Some potential users are concerned that complex prediction models are too onerous to be applied in clinical practice and would prefer simpler models with fewer predictors. Some simplified parsimonious models, such as the Pittsburgh Predictor (12), have not performed as well in external validation as more comprehensive models (20). Ten Haaf and colleagues evaluated full and abbreviated versions of several prediction models (19). Although several abbreviated models performed well, they never predicted as well as the full models. In CCO’s HR_LCSP, navigators applied the PLCOm2012 risk calculator over the phone, and they have not reported major concerns.

Avoiding exacerbating race/ethnic lung cancer disparities

In the United States, African Americans have a higher incidence of lung cancer than whites (29), and this disparity remains after adjustment for important predictors, including smoking. NLST-like criteria do not take this disparity into consideration, whereas the PLCOm2012 and LCRAT (8) do incorporate race/ethnicity and potentially avoid adding to health disparities. Whether this phenomenon exists and to what extent in other countries is unclear. Researchers in France and Canada, felt that it did not or that this association was not clearly established, and they requested a version of the PLCOm2012 that was re-parameterized with race/ethnicity removed. This model is available from the author upon request.

In many world regions, indigenous or First Nations men and women have higher lung cancer incidence and mortality compared to non-indigenous people (30,31). But these findings are inconsistent, in particular, indigenous individuals in non-Alaskan United States appear to have lower lung cancer rates than non-indigenous individuals (31). Sarfati and colleagues have described the many difficulties in measuring cancer rates in indigenous populations (32). Whether the reported lower incidence of lung cancer in indigenous people in non-Alaskan United States reported by Moore and colleagues (31) is a valid finding is unclear. The correct PLCOm2012 odds ratio for lung cancer risk for “American Indian or Alaskan Native” compared to whites is 2.79 (95% CI, 0.99–7.86). This finding is inconsistent with the report of Moore and colleagues but was based on small numbers (31). The PLCOm2012 suggests that adjusted for other factors, indigenous individuals are at increased risk and would benefit from risk assessment with an accurate model including an indigenous category, such as is present in the PLCOm2012. Note that the original data provided for preparation of the PLCOm2012 had the labels for “Native Hawaiian or Pacific Islander” and “Indian or Alaskan Native” reversed and they are incorrectly labeled in reference (7). The error was later corrected in Table S1 of reference (1).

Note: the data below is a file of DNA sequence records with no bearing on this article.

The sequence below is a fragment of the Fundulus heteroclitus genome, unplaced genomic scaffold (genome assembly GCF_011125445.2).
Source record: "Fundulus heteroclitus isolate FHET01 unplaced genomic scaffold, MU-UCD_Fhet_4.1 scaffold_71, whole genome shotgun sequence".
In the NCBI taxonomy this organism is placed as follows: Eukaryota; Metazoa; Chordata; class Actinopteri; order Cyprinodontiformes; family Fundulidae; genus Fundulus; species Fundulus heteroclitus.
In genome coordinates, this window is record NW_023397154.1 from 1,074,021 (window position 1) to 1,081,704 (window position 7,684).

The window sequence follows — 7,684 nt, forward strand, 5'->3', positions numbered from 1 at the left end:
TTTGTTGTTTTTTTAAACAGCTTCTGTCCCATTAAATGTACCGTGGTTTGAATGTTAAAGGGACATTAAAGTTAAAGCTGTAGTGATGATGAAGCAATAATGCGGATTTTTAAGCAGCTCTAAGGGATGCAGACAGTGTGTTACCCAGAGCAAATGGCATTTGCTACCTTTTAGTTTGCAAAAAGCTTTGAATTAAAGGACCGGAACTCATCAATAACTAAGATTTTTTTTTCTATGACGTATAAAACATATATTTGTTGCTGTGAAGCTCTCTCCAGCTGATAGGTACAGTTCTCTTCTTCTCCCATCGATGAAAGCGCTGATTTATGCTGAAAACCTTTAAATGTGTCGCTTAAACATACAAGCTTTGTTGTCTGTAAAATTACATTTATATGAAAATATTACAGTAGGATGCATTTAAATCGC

It appears that in many jurisdictions, indigenous people have important proportions of individuals who are at high enough risk to benefit from lung cancer screening (31). Anecdotal reports from First Nations community members in Ontario suggest that a sizeable number of them develop lung cancer before the age of 55 years, and they have asked whether lung cancer screening in their community could begin at an earlier age (personal communication). Some analysis suggests that harms from radiation exposure when starting screening before age 50 can exceed the benefits of lung cancer mortality reduction from screening (14). Microsimulation cost-effectiveness analyses generally have not found screening before age 55 years to be as cost-effective as when starting at age 55 years or older (15,16,33). However, none of these analyses focused on high risk populations in which lung cancer occurred frequently at an early age. Further research in indigenous populations is required to accurately estimate lung cancer risks, the age distribution of lung cancers, and cost-effectiveness of lung cancer screening programs starting at an age younger than 55 years. Prediction models need to evaluate inclusion of predictors accounting for indigenous peoples’ risks when these models are intended for use in such populations.